No TV. No internet. We couldn’t care less. We are finally home

‘I think everything that can go wrong already has’ . . . then Covid-19 hit

Inside a beautiful little box tied with a ribbon  was a set of keys for our new house. Photograph: iStock

Inside a beautiful little box tied with a ribbon was a set of keys for our new house. Photograph: iStock

 

In November, my husband and I went “sale agreed” on a family home near the sea. After almost a year of house hunting, relocating from our west Dublin home to a temporary rental, settling our children into new schools, and two false dawns with other properties we liked, the finish line was finally in sight and I was determined to cross it as quickly as humanly possible.

I rang our mortgage broker and casually floated the idea of getting into the new house for Christmas. After all, it was sitting empty and our loan approval was – thank God – in place. The broker laughed and said it would be a Christmas miracle. He was already working hard to close on other transactions that had been in train long before ours, and flu season was making things difficult. He told me about a solicitor’s office that had to shut because almost everyone had come down with a dose.

Christmas in the new house would have been lovely, but we would happily settle for a move early in the new year. I rang our solicitor and she arranged a meeting in the first week of January to exchange contracts. “By the way,” I said to her, “I’ve given notice to our landlord. We have to be out by the end of January.” Our solicitor sounded unnerved. “But you don’t know what we might find,” she said. I wasn’t worried, secretly suspecting that everyone would pull out the stops, no matter what they found, if there was a hard deadline.

We spent the two-week festive period visiting kitchen showrooms and furniture shops and packing up almost all our belongings. But when everything reopened for the new year, there was very bad news. One of the vendors – it was a couple selling the house – had passed away.

It was a shock. And it was terribly sad. Our hearts went out to the husband who had lost his wife, and to their family.

We didn’t know what to do.

Our solicitor was great, steering us through the situation, and advising us to see if we could stay on in our rental till the end of March. Fortunately our landlord hadn’t yet found replacement tenants, and kindly allowed us to extend our time in the house.

A month passed and things began to move again on the sale. The vendor’s estate agent, a true gentleman of the old school, went way beyond the call of duty to sort out any outstanding issues, while showing great kindness and sensitivity to the vendor’s situation.

I’m not superstitious, so I laughed and said I think everything that can go wrong already has

There were delays on our side then – our life assurance application had moved at a glacial pace, taking two months to process, but finally we were accepted for a policy. We paid our deposit and the bank surprised everyone by releasing the mortgage funds more promptly than expected.

Our solicitor suggested we set a closing date of Friday, March 13th and then backtracked, saying maybe we should opt for the day before. I’m not superstitious, so I laughed and said, “I think everything that can go wrong already has.”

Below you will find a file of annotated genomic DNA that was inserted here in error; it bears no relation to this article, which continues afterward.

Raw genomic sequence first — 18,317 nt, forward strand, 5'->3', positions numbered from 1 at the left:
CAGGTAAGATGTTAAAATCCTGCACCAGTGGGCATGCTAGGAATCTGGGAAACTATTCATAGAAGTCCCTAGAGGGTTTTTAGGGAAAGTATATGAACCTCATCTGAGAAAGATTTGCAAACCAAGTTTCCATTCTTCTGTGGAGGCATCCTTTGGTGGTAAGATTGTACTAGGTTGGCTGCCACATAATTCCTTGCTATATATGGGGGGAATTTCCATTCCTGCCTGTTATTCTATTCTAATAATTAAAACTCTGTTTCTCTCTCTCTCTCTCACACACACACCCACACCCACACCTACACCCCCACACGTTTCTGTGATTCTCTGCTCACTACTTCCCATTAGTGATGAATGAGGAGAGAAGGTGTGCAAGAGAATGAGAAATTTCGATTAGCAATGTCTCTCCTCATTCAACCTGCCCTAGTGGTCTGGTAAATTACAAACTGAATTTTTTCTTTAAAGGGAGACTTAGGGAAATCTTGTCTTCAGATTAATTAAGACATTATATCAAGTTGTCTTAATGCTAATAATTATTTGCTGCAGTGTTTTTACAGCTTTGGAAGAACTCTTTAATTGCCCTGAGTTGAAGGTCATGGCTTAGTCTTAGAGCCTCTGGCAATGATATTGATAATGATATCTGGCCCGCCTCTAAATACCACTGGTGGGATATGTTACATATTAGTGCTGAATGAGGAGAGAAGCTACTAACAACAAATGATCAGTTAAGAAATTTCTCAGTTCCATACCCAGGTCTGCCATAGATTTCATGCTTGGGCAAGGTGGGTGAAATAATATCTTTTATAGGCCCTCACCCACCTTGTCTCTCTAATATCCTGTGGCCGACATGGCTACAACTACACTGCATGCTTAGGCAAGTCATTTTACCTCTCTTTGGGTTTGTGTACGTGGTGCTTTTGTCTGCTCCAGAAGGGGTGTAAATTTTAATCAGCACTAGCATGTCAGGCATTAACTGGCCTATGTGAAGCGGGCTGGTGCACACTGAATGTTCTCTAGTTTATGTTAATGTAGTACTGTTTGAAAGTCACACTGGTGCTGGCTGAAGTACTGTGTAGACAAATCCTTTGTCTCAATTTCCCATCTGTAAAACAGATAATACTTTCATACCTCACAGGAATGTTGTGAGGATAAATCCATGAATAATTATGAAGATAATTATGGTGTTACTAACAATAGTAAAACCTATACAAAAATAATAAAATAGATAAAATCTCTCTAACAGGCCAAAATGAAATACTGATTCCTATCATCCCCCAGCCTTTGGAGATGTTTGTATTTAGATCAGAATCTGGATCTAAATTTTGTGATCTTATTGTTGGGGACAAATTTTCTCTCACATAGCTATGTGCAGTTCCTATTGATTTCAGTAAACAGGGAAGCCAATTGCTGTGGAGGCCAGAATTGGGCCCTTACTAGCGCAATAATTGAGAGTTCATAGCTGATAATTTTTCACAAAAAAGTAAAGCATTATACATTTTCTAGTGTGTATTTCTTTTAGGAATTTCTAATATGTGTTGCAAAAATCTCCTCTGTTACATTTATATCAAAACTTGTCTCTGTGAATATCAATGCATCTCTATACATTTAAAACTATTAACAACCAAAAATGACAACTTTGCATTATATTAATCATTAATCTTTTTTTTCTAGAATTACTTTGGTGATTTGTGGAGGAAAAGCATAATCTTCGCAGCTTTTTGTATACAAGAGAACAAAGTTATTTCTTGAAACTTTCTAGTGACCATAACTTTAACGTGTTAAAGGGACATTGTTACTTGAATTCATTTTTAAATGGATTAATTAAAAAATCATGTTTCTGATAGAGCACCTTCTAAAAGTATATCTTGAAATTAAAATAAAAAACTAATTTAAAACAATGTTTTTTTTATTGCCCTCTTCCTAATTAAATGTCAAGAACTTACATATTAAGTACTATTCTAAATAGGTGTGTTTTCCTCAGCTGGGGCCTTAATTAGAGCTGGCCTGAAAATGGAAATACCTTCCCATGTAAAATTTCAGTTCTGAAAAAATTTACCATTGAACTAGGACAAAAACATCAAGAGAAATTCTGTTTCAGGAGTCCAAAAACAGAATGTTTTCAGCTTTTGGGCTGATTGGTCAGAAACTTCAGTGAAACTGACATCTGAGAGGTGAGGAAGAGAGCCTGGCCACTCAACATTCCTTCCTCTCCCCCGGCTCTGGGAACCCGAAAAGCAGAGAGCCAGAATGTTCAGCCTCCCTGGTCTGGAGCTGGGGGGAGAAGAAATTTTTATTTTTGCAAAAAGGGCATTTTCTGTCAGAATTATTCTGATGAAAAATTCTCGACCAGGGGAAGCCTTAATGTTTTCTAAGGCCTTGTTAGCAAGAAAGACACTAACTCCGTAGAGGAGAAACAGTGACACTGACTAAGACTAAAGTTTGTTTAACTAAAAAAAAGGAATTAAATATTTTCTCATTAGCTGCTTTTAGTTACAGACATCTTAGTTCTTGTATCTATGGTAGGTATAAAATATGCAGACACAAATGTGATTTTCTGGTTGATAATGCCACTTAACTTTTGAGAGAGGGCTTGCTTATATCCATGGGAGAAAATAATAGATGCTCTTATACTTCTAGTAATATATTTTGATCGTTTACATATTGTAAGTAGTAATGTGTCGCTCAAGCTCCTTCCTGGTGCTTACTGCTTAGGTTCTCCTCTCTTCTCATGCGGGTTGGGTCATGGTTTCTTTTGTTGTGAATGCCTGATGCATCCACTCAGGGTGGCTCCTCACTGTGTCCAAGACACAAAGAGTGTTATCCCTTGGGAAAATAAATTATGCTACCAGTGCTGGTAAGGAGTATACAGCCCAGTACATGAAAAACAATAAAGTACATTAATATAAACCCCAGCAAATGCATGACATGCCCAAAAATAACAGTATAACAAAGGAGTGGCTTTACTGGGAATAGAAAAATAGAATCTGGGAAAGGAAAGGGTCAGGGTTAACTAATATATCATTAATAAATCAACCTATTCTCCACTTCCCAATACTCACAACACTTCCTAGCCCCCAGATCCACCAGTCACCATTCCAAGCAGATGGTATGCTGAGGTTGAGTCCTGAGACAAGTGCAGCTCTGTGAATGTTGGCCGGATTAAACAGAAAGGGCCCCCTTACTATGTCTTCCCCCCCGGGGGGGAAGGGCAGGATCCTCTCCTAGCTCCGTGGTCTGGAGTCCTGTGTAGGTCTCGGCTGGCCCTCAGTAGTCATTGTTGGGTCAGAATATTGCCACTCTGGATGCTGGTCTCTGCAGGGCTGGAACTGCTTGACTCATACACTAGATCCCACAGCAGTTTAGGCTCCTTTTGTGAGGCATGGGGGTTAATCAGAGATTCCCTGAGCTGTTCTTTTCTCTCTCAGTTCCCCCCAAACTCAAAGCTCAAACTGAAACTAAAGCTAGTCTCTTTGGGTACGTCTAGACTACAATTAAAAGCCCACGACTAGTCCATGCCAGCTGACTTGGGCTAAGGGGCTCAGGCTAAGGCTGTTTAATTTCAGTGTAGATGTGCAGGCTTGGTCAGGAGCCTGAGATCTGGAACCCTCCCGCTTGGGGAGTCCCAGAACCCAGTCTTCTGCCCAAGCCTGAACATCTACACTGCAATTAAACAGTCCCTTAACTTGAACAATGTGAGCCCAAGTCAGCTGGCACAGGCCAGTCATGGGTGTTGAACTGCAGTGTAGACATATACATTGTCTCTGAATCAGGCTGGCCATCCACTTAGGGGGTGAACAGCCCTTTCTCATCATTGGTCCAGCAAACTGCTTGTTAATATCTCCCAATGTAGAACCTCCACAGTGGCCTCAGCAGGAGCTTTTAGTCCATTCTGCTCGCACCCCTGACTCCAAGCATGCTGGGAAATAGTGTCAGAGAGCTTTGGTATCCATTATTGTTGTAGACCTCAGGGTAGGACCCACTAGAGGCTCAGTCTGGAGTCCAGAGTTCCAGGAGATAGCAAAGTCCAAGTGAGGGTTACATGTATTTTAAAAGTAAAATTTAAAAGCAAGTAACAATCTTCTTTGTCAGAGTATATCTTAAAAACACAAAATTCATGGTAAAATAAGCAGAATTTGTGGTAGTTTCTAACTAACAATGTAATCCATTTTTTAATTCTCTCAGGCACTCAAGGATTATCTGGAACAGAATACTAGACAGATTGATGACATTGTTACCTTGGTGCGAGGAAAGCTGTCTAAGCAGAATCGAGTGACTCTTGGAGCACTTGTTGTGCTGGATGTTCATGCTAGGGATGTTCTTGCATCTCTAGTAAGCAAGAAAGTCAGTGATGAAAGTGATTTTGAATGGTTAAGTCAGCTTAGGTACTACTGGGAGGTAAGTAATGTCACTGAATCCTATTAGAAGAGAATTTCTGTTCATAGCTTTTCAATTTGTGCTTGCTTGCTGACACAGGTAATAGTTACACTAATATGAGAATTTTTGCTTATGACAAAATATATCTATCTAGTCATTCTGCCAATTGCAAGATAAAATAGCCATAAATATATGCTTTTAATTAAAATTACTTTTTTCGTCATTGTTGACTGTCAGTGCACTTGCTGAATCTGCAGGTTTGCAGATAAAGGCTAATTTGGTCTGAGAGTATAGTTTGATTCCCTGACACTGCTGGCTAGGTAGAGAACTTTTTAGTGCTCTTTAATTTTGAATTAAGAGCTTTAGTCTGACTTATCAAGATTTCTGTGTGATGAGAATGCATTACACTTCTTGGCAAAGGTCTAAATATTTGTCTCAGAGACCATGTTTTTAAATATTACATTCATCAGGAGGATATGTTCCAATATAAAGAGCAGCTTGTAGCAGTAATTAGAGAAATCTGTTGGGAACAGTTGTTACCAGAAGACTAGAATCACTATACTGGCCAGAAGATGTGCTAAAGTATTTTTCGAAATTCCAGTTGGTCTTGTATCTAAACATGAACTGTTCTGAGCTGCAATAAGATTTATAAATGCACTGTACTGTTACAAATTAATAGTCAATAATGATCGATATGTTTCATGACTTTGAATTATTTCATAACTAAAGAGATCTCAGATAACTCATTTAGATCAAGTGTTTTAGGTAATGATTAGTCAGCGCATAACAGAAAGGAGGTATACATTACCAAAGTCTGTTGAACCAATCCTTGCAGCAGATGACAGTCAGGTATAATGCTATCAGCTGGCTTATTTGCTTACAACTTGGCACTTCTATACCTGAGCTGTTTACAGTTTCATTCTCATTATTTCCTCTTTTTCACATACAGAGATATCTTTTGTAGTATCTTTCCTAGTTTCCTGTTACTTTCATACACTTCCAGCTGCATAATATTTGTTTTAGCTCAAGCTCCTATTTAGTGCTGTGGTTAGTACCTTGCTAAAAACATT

“Don’t say that,” she replied.

A day earlier was fine by me. And she was right, something else did go wrong – Covid-19 arrived.

Closing day inched towards us, but the nearer we got, the more worried I became that our plan would be derailed. If the plain old regular flu had closed a solicitors’ office and delayed sales, what might an approaching pandemic do? My concentration was shot. I left our children’s scooters behind in a giant park, lost for good. I couldn’t remember our address when the pharmacist asked for it.

And then finally, last Thursday, closing day arrived. We kept our little boy out of playschool so he could come with us to collect the keys. Our solicitor said they’d probably be released at midday at the estate agents in the next village over, so we camped out in front of their office . . . waiting, waiting, waiting.

As we sat in the car looking out over a glorious stretch of beach, a WhatsApp message came through from playschool: they had to shut for two weeks. In fact, Leo Varadkar had just announced that all schools would be closing. It was just before 12 noon so I went into the estate agents. They had not received word from the vendor’s solicitor. They could not release the keys.

Back into the car to collect our little girl from school, then back over to camp out at the agents again. As we neared their office, we passed Dunnes Stores – the car park was wedged, and all along the road cars were thrown up on the grass at mad angles, wheels hanging off kerbs. We drove on a little further and saw a woman walking home, taking a loaded-up trolley with her.

This time when I went into the agents, miracle of miracles, there was a yellow gift bag sitting on the counter. Inside was a beautiful little box tied with a ribbon, and inside that was a set of keys for our new house.

The next day, Friday the 13th, we moved in. Our daughter cried with happiness. Our son ran round and round in circles, high with excitement.

We have one bed, no TV connection, no broadband, no washing machine. We couldn’t care less about any of that. We are finally home.

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